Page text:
“This process of modification in no way threatens the institution of marriage. Rather … in fact, the institution is strengthened.
“And it is to be hoped, perhaps even more fervently, that our constitutional democracy will itself have been strengthened by the affirmation of the state’s obligation to respect the fundamental rights and, in so doing, to preserve that crucial balance between the different aspirations and ideals which might otherwise be at tension in society.”
– Chief Justice Anthony Smellie
It would be a mistake to think Friday’s landmark decision legalising same-sex marriage in the Cayman Islands will immediately settle this divisive societal issue. But it does represent the beginning of a shift towards greater tolerance.
As Chief Justice Anthony Smellie determined, there is no legal justification for the Legislative Assembly’s ‘ongoing refusal’ to provide a framework for same-sex couples to access the rights and assume the responsibilities conferred by legal marriage. His ruling was not a statement of religious preference or personal opinion: It was a reaffirmation of a bedrock principle of any democratic society – that every person must be afforded equal protection under the law.
Speaking Friday, Attorney General Samuel Bulgin said government will “have to take some time to consider it and think about how to move forward”. Premier Alden McLaughlin and other political leaders have yet to issue public statements. It is possible that government will appeal.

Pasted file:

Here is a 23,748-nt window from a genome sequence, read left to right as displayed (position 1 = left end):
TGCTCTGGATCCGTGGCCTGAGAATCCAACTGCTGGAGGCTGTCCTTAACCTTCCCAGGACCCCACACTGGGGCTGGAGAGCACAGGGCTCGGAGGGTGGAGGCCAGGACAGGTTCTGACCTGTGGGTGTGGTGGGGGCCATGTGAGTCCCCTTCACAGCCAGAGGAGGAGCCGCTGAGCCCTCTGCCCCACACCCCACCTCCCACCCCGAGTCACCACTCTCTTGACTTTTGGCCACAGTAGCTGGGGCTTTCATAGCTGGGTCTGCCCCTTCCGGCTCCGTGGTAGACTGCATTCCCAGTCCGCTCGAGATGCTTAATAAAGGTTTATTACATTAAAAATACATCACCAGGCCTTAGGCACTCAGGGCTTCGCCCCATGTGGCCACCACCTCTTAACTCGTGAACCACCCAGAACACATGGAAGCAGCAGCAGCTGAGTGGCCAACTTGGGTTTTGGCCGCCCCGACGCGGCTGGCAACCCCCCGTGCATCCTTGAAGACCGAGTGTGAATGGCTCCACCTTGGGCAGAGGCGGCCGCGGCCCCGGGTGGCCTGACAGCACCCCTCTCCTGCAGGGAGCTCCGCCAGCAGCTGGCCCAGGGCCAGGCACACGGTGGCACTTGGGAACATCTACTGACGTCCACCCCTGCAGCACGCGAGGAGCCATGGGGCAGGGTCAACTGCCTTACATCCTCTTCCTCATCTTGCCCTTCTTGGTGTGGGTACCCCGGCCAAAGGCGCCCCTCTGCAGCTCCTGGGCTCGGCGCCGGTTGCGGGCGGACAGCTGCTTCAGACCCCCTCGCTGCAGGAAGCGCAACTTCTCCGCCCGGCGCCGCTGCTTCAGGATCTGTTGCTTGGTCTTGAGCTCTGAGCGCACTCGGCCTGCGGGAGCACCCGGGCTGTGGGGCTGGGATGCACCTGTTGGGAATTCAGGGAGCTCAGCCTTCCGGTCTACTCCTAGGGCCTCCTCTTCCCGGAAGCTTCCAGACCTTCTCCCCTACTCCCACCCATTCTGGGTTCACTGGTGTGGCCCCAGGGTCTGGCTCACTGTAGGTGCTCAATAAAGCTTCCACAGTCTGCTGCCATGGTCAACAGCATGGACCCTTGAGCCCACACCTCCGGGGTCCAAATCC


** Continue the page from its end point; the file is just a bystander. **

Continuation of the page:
In the interim, it is important to remember what, exactly, is at stake here: not religious matrimony, but rather legal marriage – the rights, protections and responsibilities afforded to married couples by the government, including inheritance, pensions, residency and next-of-kin visiting rights. The Grand Court’s decision that Section 2 of the Marriage Law be changed to define marriage as “the union between two people as one another’s spouses” will not – nor should it necessarily – affect religious teachings or personal beliefs.
In Cayman, as in any society that recognises the institution, legal marriage is a binding contract between two adults. Even in our Christian nation, this contract is independent of any church. If the ruling stands, couples still will be welcome to marry inside any house of worship that agrees to bless their union, or to forego religious ceremony. Churches and clergy will be free to follow their own theological principles when deciding which marriages to perform.
At a time when Cayman was increasingly finding itself outside of a growing global consensus, last week’s ruling was corrective action allowing Cayman to join other modern societies.
Some will try to say the court’s decision is not progress, but imposition of a worldly, ‘extra-Caymanian’ influence. They are wrong. Petitioner Chantelle Day is Caymanian; her partner Vickie Bodden Bush has deep Cayman family ties. With them in the courtroom Friday were dozens of Caymanian allies. Untold others were watching, and cheering the women on, from outside the courtroom and around the world.
We all suffer when we allow our government to deny the civil rights of a few. This ruling, no matter the future challenges it may face, ushers us into a new era of strength based on the unifying principles of inclusivity and equality.